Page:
You May Like

How to Safeguard Your Mobile Privacy

As the digital world becomes more mobile, so too do concerns about eroding privacy and increased hacking More

'Desert Dancer' Chronicles Iranian Underground Dance Troupe

Film by Richard Raymond is based on true story of Afshin Ghaffarian and his friends More

Audio Top 5 Songs for Week Ending May 23

This week's lineup can be summed up like this: 'It's The Same Old Song' - but they're great songs - featuring Walk The Moon, The Weeknd, Wiz Khalifa and Charlie Puth More

Featured Videos

Your JavaScript is turned off or you have an old version of Adobe's Flash Player. Get the latest Flash player.
Female American Soldiers: Healing Through Filmmakingi
X
Bernard Shusman
May 24, 2015 2:55 PM
According to the United States Defense Department, there are more than 200-thousand women serving in the U.S. Armed Forces.  Like their male counterparts, females have experiences that can be very traumatic.  VOA's Bernard Shusman tells us about a program that is helping some American women in the military heal through filmmaking.
Video

Video Female American Soldiers: Healing Through Filmmaking

According to the United States Defense Department, there are more than 200-thousand women serving in the U.S. Armed Forces.  Like their male counterparts, females have experiences that can be very traumatic.  VOA's Bernard Shusman tells us about a program that is helping some American women in the military heal through filmmaking.
Video

Video Rolling Thunder Run Reveals Changed Attitudes Towards Vietnam War

For many US war veterans, the Memorial Day holiday is an opportunity to look back at a divisive conflict in the nation’s history and to remember those who did not make it home.
Video

Video Millions Flock to Ethiopia Polls

Millions of Ethiopians cast their votes Sunday in the first national election since the 2012 death of longtime leader Meles Zenawi. Mr. Meles' party, the Ethiopian People's Revolutionary Democratic Front, is almost certain of victory again. VOA's Anita Powell reports from Addis Ababa.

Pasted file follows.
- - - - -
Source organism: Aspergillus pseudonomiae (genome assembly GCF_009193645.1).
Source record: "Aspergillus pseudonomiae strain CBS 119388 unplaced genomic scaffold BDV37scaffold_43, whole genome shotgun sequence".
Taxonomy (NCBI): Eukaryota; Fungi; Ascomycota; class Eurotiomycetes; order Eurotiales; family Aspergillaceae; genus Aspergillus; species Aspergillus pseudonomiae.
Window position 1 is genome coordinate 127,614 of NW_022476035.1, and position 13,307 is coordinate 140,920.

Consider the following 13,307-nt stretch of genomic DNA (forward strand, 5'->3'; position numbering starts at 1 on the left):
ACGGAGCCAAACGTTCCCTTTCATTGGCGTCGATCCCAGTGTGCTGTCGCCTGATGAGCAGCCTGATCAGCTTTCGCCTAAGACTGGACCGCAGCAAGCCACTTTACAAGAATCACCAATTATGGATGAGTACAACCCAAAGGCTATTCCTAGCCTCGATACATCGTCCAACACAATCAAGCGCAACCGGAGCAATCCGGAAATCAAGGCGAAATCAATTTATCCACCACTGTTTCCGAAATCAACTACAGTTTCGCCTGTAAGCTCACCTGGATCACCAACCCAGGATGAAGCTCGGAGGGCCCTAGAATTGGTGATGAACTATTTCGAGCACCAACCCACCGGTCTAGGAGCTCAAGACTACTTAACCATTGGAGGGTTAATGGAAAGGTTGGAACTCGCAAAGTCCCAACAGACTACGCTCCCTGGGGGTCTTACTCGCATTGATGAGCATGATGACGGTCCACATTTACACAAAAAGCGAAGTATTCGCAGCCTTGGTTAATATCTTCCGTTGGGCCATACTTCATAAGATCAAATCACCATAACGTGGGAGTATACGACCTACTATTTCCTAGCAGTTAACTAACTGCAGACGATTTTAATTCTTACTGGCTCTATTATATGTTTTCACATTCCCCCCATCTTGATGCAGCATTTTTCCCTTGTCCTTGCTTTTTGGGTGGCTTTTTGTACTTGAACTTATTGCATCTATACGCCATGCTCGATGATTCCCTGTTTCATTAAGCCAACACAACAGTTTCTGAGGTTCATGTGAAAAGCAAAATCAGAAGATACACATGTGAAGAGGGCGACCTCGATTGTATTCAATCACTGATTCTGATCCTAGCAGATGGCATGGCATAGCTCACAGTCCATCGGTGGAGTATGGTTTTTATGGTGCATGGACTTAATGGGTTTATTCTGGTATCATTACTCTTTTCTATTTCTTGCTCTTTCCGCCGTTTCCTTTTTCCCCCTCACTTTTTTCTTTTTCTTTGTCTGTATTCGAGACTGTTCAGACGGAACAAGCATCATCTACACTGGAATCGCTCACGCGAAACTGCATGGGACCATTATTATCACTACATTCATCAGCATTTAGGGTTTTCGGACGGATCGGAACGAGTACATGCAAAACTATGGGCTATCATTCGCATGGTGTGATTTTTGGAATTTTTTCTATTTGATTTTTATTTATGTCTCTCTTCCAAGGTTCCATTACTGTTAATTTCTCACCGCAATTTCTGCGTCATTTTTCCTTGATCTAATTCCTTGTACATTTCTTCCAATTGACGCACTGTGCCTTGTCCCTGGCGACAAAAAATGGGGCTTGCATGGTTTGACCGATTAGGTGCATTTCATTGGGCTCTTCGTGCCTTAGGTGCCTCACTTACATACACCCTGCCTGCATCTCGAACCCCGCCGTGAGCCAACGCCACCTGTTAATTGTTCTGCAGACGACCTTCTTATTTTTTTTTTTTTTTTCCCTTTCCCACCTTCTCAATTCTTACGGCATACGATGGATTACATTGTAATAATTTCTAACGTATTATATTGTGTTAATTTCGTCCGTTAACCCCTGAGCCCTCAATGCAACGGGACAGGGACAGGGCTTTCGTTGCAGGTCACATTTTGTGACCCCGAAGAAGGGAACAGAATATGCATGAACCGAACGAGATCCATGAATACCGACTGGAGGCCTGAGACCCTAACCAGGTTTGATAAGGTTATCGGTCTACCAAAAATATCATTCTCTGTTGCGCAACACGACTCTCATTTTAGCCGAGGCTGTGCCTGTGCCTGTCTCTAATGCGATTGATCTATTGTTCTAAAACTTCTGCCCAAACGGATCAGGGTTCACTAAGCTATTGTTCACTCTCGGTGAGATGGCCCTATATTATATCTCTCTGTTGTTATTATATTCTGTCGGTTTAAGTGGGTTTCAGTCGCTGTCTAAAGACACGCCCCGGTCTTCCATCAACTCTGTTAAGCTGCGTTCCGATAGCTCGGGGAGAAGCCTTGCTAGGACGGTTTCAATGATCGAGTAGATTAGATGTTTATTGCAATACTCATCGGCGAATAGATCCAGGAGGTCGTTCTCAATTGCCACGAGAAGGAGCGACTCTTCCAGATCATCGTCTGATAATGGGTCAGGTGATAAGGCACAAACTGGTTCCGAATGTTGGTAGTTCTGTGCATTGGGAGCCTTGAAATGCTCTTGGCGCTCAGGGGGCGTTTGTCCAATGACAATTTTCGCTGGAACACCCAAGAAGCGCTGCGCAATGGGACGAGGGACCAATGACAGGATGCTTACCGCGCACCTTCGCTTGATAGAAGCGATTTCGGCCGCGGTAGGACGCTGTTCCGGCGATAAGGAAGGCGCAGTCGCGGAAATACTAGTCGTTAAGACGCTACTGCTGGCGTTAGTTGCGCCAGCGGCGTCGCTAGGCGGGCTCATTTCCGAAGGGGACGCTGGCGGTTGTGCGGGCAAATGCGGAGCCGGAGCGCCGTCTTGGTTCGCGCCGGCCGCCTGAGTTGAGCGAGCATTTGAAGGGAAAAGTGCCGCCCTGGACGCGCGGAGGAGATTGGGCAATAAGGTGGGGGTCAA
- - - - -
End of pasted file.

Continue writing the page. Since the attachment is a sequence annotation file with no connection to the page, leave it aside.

Video

Video Scientists Testing Space Propulsion by Light

Can the sun - the heart of our solar system - power a spacecraft to the edge of our solar system? The answer may come from a just-launched small satellite designed to test the efficiency of solar sail propulsion. Once deployed, its large sail will catch the so-called solar wind and slowly reach what scientists hope to be substantial speed. VOA’s George Putic reports.
Video

Video FIFA Trains Somali Referees

As stability returns to the once lawless nation of Somalia, the world football governing body, FIFA, is helping to rebuild the country’s sport sector by training referees as well as its young footballers. Abdulaziz Billow has more from Mogadishu.
Video

Video With US Child Obesity Rates on the Rise, Program Promotes Health Eating

In its fifth year, FoodCorps puts more than 180 young Americans into 500 schools across the United States, where they focus on teaching students about nutrition, engaging them with hands-on activities, and improving their access to healthy foods whether in the cafeteria or the greater community. Aru Pande has more.
Video

Video Virginia Neighborhood Draws People to Nostalgic Main Street

In the U.S., people used to grow up in small towns with a main street lined by family-owned shops and restaurants. Today, however, many main streets are worn down and empty because shoppers have been lured away by shopping malls. But in the Del Ray neighborhood of Alexandria, Virginia, main street is thriving. VOA’s Deborah Block reports it has a nostalgic feel with its small restaurants and unique stores.
Video

Video Effort Underway to Limit Damage from California Oil Spill

Cleanup crews are working around the clock to remove oil from the waters off the coastal city of Santa Barbara, in California. About 380,000 liters of oil may have leaked out before a rupture in an onshore, underground pipeline was discovered Tuesday. The environmental disaster hit the popular West Coast resort area before the Memorial Day weekend. VOA's Zlatica Hoke reports investigators have yet to determine what caused the incident.

VOA Blogs